Local substance use disorder treatment locator. Includes tips on finding quality treatment.
Find out how to access naloxone in your area.
Recognize the warning signs of an overdose. 5 simple tests
Simple steps to save a life. Includes information on using naloxone to reverse an overdose.
Insurance - Contact you insurer. Ask about your coverage and whether they have a network of preferred providers for you to use.
If you don't have insurance - Florida has treatment options for people without insurance coverage. There are 7 Managing Entities in Florida that help uninsured, underinsured, and indigent individuals access substance use and mental health services. Contact the Managing Entity in your area.
Review the websites of the providers and see if they have the 5 signs of quality treatment.
Call for an appointment. If they can’t see you or your family member within 48 hours, find another provider. One indicator of quality is the ability to get an appointment quickly. Many programs offer walk-in services. Look for programs that can get you or a family member into treatment quickly.
You can use these questions to help decide about the quality of a treatment provider and the types of services offered. Quality programs should offer a full range of services accepted as effective in treatment and recovery from substance use disorders and should be matched to a person’s needs.
Accreditation: Has the program been licensed or certified by the state? Is the program currently in good standing in the state? Are the staff qualified? Good quality programs will have a good inspection record and both the program and the staff should have received training in treatment of substance use and mental disorders and be licensed or registered in the state. Does the program conduct satisfaction surveys? Can they show you how people using their services have rated them?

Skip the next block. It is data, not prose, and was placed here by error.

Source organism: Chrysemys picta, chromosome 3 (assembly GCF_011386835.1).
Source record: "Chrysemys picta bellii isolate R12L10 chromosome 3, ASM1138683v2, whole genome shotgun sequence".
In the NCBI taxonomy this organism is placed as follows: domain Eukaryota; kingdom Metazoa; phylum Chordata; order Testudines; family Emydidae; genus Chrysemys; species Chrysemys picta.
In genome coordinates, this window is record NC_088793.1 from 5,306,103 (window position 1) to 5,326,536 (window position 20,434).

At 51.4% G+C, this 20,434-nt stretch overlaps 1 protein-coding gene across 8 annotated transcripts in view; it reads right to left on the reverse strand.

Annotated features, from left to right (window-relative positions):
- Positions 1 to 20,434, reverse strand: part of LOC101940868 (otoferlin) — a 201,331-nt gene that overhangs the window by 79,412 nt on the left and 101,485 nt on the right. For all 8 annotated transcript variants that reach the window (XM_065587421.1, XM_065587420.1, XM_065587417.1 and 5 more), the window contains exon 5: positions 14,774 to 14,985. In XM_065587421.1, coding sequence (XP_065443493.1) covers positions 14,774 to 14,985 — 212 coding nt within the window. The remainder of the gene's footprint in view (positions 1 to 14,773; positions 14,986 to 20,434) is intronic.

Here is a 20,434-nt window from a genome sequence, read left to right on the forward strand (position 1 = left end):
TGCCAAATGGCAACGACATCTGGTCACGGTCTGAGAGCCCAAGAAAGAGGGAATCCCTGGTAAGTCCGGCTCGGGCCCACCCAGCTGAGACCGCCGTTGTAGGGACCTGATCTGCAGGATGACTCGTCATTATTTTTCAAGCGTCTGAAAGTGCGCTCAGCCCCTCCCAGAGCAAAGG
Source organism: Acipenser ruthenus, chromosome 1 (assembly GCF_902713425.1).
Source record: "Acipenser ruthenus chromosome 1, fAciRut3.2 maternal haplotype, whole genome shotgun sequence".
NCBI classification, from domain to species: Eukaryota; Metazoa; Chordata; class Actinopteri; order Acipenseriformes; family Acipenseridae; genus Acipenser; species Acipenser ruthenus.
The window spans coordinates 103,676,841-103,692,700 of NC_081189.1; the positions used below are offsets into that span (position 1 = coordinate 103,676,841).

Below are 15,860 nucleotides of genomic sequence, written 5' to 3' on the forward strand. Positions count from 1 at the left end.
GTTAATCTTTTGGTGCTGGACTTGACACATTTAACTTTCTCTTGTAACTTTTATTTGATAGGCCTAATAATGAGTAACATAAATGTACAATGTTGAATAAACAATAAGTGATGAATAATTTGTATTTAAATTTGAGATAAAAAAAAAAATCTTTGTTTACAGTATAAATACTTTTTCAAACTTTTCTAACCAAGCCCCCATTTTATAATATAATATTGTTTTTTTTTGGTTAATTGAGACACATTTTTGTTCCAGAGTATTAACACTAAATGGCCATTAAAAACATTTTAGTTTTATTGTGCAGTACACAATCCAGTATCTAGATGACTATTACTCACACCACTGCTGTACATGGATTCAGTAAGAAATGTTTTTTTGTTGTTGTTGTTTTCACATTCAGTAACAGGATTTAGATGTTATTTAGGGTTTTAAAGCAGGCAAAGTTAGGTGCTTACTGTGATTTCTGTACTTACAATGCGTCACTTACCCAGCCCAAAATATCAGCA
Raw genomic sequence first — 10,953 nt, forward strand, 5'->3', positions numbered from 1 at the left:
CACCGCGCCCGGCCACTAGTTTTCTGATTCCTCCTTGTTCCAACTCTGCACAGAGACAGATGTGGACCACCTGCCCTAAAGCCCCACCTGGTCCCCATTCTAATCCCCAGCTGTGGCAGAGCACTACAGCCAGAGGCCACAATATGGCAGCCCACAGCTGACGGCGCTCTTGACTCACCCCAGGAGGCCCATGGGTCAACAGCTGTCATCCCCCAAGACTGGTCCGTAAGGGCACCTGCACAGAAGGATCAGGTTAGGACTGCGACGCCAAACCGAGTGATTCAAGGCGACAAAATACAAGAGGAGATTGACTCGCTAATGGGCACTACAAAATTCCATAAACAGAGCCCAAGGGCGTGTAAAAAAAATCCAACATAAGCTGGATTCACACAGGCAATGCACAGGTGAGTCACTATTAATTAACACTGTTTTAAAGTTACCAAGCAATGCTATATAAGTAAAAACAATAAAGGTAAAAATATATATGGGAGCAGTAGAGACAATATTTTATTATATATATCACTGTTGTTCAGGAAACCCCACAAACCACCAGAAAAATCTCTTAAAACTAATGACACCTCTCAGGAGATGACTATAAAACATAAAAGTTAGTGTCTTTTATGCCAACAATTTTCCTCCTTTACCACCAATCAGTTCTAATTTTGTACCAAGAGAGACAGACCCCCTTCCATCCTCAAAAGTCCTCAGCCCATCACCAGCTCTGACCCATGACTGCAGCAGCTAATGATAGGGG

Medication: Does the program offer FDA approved medication for recovery from alcohol and opioid use disorders? At this point in time, there are no FDA approved medications to help prevent relapse from other problem substances.
Evidence-Based Practices: Does the program offer treatments that have been proven to be effective in treating substance use disorders including medication management therapies, such as motivational therapy, cognitive behavioral therapy, drug and alcohol counseling, education about the risks of drug and alcohol use, and peer support? Does the program either provide or help to obtain medical care for physical health issues?
Families: Does the program include family members in the treatment process? Family members have an important role in understanding the impact of addiction on families and providing support.
Support: Does the program provide ongoing treatment and supports beyond just treating the substance issues? For many people addiction is a chronic condition and requires ongoing medication and supports. Quality programs provide treatment for the long-term which may include ongoing counseling or recovery coaching and support, and helps in meeting other basic needs like sober housing, employment supports, and continued family involvement.
Naloxone is a life-saving medication that can rapidly reverse the effects of an opioid overdose and can easily be administered by anyone with some basic training. You do not have to be a medical professional to administer naloxone. People who use drugs and their friends and family members can easily be trained on how to administer naloxone and where to access it in Florida.
Be sure to call ahead to ensure the medication is in stock, ask how much it will cost, and ask if you need a prescription. Most commercial insurances cover some form of naloxone. If you do not have insurance, naloxone can be very expensive and cost as much as $250 per kit. There are programs in Florida that provide FREE naloxone kits to anyone in need.
Visit the Naloxone page for more information on naloxone including how to administer naloxone.
It can be difficult to tell if a person is high/intoxicated from heroin, fentanyl, or prescription pain relievers, or if the person is actually overdosing. Please read the following information on how to tell the difference. If you are still unsure, use caution and treat the situation as an overdose.
If overdose is suspected follow instructions to Save A Life
Naloxone is a life-saving medication that can rapidly reverse the effects of an opioid overdose and can easily be administered by anyone with some basic training.
1 Try to wake the person up
2 Call 911
3 Administer nasal naloxone
4 Check for breathing
5 Stay with the person
“A person acting in good faith who seeks medical assistance for an individual experiencing a drug-related overdose may not be charged, prosecuted, or penalized...” FS 893.21